Fighting boredom a senior citizen’s way | Inquirer Opinion
High Blood

Fighting boredom a senior citizen’s way

/ 05:03 AM September 30, 2020

Since the start of the never-ending season of lockdowns some 180 days ago, I have been perpetually quarantined at home. I was able to come out only once for 30 minutes to visit my bank. It has been a torture to a former teacher who was never completely at home for a week, rain or shine, for 47 years before retirement.

Nowadays, I still do some WFH, occasionally watch Netflix, catch the daily news on TV, and communicate with family and friends through the internet. However, I still feel that I need to introduce some variety to my daily chores. One day, I thought of clipping news items on current issues.

This idea of clipping news is not new to me. Many years ago, the English, Music and Art Department of the UP Integrated School, of which I was a member for more than 20 years, adhered to this mandate for our 10 students: “No matter where you stand politically, even if you’re unsure of your political ideology, it is important to take part in the process of shaping our government.” Concretizing this mandate involved reading the daily news and a 10-item check-up quiz every Monday for Grade 10 students. This led me to my hobby of clipping news on current issues.

Adding my current collection to those I’ve accumulated through the years created so much clutter in my small study corner that I decided to organize them into scrapbooks. On second thought, however, the project could be very expensive, because I had to prepare pages much bigger and thicker than bond paper and cover them with thicker cardboard.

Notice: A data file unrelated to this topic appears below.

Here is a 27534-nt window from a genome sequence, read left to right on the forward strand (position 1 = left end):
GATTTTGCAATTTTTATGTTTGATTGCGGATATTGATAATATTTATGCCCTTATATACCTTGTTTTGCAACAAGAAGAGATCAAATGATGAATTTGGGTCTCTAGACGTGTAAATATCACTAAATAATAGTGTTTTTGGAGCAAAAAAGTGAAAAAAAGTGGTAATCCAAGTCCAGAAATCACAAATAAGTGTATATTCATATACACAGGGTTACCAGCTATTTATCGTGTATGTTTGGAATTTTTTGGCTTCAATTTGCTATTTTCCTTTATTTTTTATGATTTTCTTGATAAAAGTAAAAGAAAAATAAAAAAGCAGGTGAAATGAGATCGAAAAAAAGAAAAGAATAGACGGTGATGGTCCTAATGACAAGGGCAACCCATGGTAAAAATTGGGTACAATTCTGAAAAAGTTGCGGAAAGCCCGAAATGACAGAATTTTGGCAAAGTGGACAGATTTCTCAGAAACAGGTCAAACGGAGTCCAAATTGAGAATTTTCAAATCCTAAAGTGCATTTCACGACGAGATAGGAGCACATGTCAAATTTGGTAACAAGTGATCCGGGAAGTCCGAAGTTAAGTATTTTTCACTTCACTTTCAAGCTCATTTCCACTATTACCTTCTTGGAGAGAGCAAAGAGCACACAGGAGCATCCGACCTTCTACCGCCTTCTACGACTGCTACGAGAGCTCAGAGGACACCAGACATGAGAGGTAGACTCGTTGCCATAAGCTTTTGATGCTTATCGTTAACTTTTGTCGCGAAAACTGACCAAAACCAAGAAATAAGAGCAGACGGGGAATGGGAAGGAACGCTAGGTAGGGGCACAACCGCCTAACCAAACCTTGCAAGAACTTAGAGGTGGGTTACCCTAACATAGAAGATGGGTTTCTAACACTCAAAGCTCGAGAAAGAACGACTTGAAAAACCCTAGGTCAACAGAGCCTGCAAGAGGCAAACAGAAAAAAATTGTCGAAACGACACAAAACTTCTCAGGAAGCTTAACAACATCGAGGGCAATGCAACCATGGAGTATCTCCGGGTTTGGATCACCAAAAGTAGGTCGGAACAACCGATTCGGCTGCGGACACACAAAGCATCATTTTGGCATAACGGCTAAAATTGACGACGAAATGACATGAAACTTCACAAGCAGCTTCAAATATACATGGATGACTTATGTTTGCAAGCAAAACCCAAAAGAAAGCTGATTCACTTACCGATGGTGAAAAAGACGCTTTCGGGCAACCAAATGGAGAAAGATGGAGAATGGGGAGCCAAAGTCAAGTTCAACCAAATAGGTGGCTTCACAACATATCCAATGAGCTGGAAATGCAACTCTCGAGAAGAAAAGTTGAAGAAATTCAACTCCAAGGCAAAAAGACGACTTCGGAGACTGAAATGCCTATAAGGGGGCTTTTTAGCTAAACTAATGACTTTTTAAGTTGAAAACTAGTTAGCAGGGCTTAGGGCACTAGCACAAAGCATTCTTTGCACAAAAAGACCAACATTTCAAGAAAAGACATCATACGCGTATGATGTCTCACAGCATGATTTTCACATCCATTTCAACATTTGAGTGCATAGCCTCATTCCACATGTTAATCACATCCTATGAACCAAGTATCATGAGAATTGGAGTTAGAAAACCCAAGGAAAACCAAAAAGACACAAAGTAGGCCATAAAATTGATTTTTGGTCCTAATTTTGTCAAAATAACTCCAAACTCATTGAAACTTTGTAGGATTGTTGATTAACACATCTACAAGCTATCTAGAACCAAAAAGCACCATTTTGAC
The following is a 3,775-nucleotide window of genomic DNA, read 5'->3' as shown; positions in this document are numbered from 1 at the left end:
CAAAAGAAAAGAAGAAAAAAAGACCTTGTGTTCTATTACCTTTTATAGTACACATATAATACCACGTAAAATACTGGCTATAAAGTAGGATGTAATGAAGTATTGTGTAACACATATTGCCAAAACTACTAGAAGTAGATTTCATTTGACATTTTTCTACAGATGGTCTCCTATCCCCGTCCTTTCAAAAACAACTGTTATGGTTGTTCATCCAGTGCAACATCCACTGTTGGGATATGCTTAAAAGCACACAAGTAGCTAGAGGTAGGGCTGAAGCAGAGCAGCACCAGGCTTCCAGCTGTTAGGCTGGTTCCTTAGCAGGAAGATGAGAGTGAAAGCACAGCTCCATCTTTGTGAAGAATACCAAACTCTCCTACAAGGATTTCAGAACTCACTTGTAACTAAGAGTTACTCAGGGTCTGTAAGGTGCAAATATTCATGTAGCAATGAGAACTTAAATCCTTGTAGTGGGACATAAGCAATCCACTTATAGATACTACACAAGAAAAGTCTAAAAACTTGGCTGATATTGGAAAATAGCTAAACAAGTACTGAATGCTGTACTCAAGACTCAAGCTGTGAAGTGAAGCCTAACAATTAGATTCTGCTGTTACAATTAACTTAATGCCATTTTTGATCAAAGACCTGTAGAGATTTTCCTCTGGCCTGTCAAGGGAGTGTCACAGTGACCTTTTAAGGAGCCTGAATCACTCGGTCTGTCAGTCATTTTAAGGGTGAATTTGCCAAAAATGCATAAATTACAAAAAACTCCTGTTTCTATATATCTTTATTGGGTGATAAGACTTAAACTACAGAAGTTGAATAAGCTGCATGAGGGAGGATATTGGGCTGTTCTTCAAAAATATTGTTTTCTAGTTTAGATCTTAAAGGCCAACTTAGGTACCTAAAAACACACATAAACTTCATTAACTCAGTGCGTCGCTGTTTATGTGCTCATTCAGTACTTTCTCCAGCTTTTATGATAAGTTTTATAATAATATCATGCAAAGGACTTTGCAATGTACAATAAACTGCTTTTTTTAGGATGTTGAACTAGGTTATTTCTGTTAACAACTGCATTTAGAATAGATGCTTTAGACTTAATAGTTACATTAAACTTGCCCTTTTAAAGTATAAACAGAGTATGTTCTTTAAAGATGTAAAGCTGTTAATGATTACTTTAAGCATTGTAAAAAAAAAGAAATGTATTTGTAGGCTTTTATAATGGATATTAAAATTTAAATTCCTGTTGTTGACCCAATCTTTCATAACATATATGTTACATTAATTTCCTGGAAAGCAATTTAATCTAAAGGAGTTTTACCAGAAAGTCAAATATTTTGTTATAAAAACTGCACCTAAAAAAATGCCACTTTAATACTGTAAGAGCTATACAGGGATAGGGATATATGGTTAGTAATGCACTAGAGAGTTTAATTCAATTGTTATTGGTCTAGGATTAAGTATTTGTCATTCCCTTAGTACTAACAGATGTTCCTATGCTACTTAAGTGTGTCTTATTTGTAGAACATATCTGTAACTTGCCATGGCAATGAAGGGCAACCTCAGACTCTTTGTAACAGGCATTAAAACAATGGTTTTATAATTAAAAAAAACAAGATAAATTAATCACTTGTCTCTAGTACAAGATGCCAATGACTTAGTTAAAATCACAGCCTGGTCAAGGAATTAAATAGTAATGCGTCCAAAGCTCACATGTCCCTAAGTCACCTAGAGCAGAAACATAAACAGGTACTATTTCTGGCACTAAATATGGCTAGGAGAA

With this problem in mind, I went to a nearby publishing company and asked if they could sell me the residual wall calendars they failed to distribute last Christmas and some discarded book covers. Instead of selling them to me, they donated the calendars, pieces of cardboard, and a small bottle of white glue. What blessings!

Once I reached home, I started to recycle the materials. I folded the leaves of the calendar into two and pasted the news items on them. Next, I organized the pages by topics, covered them with the thick cardboard and bound them with fasteners. Finally, I typed their titles and pasted them on the covers of my scrapbooks. These are the titles: (1) Devils Unmasked through Martial Law; (2) The South China Sea: Quo Vadis?; (3) Dutertismo in Action; (4) Sending ABS-CBN and Its 11,000 Employees on Bended Knees; (5) COVID-19 Issues, and More…; (6) Thank God for Silver Linings; (7) Remote Teaching or Online Learning?; and (8) Potpourri.

I’m so happy with what I’ve done. To fight boredom away, I will continue filling in these scrapbooks with more clippings. Then when I cannot do anything more than just stay in bed to read, I will leaf through the pages of each scrapbook and recall what happened before. Of course, I have also prepared an additional folder with this title: For Those Who are Near, Almost There, or Already Present in the Pre-departure Area.

By the way, all my clippings came from the Philippine Daily Inquirer, which I have subscribed to since Day 1 of its publication.

Elena C. Cutiongco, 86, is a retired UP professor.

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TAGS: Elena C. Cutiongco, High Blood, Quarantine

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